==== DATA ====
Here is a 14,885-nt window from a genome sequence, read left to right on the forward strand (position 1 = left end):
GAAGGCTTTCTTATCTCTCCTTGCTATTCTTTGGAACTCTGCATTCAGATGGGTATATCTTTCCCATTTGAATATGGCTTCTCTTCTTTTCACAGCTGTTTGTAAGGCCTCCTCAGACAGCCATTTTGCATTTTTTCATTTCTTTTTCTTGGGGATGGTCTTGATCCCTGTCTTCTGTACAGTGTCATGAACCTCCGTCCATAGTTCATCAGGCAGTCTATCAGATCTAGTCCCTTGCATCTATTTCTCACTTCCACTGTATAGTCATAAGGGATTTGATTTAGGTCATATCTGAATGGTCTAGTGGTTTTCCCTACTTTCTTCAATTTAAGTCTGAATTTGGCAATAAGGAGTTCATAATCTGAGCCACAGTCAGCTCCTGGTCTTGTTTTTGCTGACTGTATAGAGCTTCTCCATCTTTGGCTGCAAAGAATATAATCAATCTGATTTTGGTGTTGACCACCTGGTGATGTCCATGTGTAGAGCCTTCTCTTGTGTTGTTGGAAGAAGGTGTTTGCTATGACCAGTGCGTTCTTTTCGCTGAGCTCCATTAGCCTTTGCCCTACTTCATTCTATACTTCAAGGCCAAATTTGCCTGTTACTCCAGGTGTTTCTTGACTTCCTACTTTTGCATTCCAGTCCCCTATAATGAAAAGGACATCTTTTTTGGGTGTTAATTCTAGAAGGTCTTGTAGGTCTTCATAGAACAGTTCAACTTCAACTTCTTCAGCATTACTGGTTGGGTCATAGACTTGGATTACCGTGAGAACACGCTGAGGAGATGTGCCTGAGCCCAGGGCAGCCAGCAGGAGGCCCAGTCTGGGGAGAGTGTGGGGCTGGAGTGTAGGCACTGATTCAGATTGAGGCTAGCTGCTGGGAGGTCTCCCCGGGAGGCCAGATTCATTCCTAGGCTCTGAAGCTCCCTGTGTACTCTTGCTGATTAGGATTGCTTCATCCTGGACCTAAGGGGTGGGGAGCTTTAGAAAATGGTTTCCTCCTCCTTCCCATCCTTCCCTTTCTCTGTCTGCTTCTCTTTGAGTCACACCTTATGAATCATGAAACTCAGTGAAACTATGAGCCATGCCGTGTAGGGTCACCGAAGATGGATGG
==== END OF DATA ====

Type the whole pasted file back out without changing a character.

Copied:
Here is a 14,885-nt window from a genome sequence, read left to right on the forward strand (position 1 = left end):
GAAGGCTTTCTTATCTCTCCTTGCTATTCTTTGGAACTCTGCATTCAGATGGGTATATCTTTCCCATTTGAATATGGCTTCTCTTCTTTTCACAGCTGTTTGTAAGGCCTCCTCAGACAGCCATTTTGCATTTTTTCATTTCTTTTTCTTGGGGATGGTCTTGATCCCTGTCTTCTGTACAGTGTCATGAACCTCCGTCCATAGTTCATCAGGCAGTCTATCAGATCTAGTCCCTTGCATCTATTTCTCACTTCCACTGTATAGTCATAAGGGATTTGATTTAGGTCATATCTGAATGGTCTAGTGGTTTTCCCTACTTTCTTCAATTTAAGTCTGAATTTGGCAATAAGGAGTTCATAATCTGAGCCACAGTCAGCTCCTGGTCTTGTTTTTGCTGACTGTATAGAGCTTCTCCATCTTTGGCTGCAAAGAATATAATCAATCTGATTTTGGTGTTGACCACCTGGTGATGTCCATGTGTAGAGCCTTCTCTTGTGTTGTTGGAAGAAGGTGTTTGCTATGACCAGTGCGTTCTTTTCGCTGAGCTCCATTAGCCTTTGCCCTACTTCATTCTATACTTCAAGGCCAAATTTGCCTGTTACTCCAGGTGTTTCTTGACTTCCTACTTTTGCATTCCAGTCCCCTATAATGAAAAGGACATCTTTTTTGGGTGTTAATTCTAGAAGGTCTTGTAGGTCTTCATAGAACAGTTCAACTTCAACTTCTTCAGCATTACTGGTTGGGTCATAGACTTGGATTACCGTGAGAACACGCTGAGGAGATGTGCCTGAGCCCAGGGCAGCCAGCAGGAGGCCCAGTCTGGGGAGAGTGTGGGGCTGGAGTGTAGGCACTGATTCAGATTGAGGCTAGCTGCTGGGAGGTCTCCCCGGGAGGCCAGATTCATTCCTAGGCTCTGAAGCTCCCTGTGTACTCTTGCTGATTAGGATTGCTTCATCCTGGACCTAAGGGGTGGGGAGCTTTAGAAAATGGTTTCCTCCTCCTTCCCATCCTTCCCTTTCTCTGTCTGCTTCTCTTTGAGTCACACCTTATGAATCATGAAACTCAGTGAAACTATGAGCCATGCCGTGTAGGGTCACCGAAGATGGATGG